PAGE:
Politics

Iowa governor candidate Hubbell advocates more spending for job training, broadband

Democratic hopeful says Iowa's GOP has been shortsighted

Iowa gubernatorial candidate Fred Hubbell (center) talks with John DeLaney, training coordinator at Five Rivers Carpenters Joint Apprenticeship and Training Committee, and Felicia Hilton, political director for the North Central States Regional Council of Carpenters, during a visit to the training center in southwest Cedar Rapids on Monday, Dec. 11, 2017. Among the skills taught at the center, apprentices are trained in best practices in health care construction using a training room seen at right. (Liz Martin/The Gazette)
Iowa gubernatorial candidate Fred Hubbell (center) talks with John DeLaney, training coordinator at Five Rivers Carpenters Joint Apprenticeship and Training Committee, and Felicia Hilton, political director for the North Central States Regional Council of Carpenters, during a visit to the training center in southwest Cedar Rapids on Monday, Dec. 11, 2017. Among the skills taught at the center, apprentices are trained in best practices in health care construction using a training room seen at right. (Liz Martin/The Gazette)
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CEDAR RAPIDS — Democratic gubernatorial hopeful Fred Hubbell called Monday for more state investment in training programs to prepare Iowans for good-paying jobs and in improving broadband availability to encourage job creation throughout the state.

Hubbell, a retired businessman seeking the 2018 Democratic nomination, blamed Republican Gov. Kim Reynolds and the GOP-controlled Legislature for shortsighted budget practices and economic development deals with out-of-state companies for little growth in personal incomes and in Iowa’s gross domestic product.

Hubbell made his comments after visiting Five Rivers Carpenters Joint Apprenticeship and Training Committee training center in Cedar Rapids Monday. The stop was part of a four-day, 14-site “Get Incomes Rising” tour.

“We need to make sure we have incomes rising all over — urban and rural — because so many Iowans are not getting the quality of life they deserve from the incomes they have,” Hubbell said. “So they work two to three jobs to make ends meet, and that’s not acceptable.”

Instead of offering Apple $20 million in future state tax benefits to create 50 permanent jobs, as the Iowa Economic Development Authority did earlier this year, Hubbell argued for investing in job training such as the carpenters’ program that helps get communities “growing from the ground up.”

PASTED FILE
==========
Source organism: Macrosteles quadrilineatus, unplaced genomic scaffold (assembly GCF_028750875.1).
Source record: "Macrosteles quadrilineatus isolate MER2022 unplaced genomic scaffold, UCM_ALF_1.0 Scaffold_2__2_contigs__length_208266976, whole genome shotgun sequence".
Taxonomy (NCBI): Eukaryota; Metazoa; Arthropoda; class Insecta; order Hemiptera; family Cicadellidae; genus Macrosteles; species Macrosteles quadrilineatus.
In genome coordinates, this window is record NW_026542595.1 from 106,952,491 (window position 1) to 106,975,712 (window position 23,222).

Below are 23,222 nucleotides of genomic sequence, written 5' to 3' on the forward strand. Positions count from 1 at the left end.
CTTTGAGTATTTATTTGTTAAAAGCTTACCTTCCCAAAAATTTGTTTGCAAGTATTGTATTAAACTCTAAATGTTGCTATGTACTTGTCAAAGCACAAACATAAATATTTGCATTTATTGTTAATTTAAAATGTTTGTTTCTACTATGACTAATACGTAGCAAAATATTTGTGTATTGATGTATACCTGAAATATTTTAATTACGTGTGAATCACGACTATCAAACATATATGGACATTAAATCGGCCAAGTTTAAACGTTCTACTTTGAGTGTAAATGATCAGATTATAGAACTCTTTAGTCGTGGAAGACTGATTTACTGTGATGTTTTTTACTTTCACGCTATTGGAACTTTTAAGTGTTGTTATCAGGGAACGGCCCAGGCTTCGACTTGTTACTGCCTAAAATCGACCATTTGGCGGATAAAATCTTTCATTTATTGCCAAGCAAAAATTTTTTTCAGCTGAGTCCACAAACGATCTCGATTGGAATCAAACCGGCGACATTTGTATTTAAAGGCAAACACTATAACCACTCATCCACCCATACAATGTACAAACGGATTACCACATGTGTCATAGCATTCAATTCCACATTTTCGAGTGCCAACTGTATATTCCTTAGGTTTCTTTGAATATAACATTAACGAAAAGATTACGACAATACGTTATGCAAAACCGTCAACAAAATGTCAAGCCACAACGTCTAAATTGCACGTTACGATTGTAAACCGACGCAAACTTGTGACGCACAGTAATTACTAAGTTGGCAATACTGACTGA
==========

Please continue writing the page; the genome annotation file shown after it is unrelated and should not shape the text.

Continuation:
“We’re not attracting the kind of jobs that push incomes up, and we’re not filling the jobs that are available that have higher incomes,” he said.

Although there is a demand for carpenters, Hubbell said job training programs such as the apprenticeship center are not operating at capacity.

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The Cedar Rapids training center has about 130 apprentices in the program, with capacity for another 25, according to training director John DeLany.

In addition to a lack of state funds, Hubbell said parents and high school counselors aren’t doing enough to help students recognize that these are not only good quality jobs, “but they pay well, they don’t require student debt and they people a very teach transferable, good quality skill.”

DeLany said apprentices, who can expect to earn $26 an hour upon completion, start at 60 percent of that with benefits including health care and pension. They receive a five percent increase every six months while in the program.

At stops Sunday in southeast Iowa, Hubbell said he heard from business owners that spotty and intermittent broadband accessibility is a “significant inhibitor to job growth.”

“We need to get it more fully implemented so people can work where they live rather than have to move for a job,” he said.

Hubbell continued his tour Monday with stops in Baldwin, Dubuque and Cedar Falls.

l Comments: (319) 398-8375; james.lynch@thegazette.com

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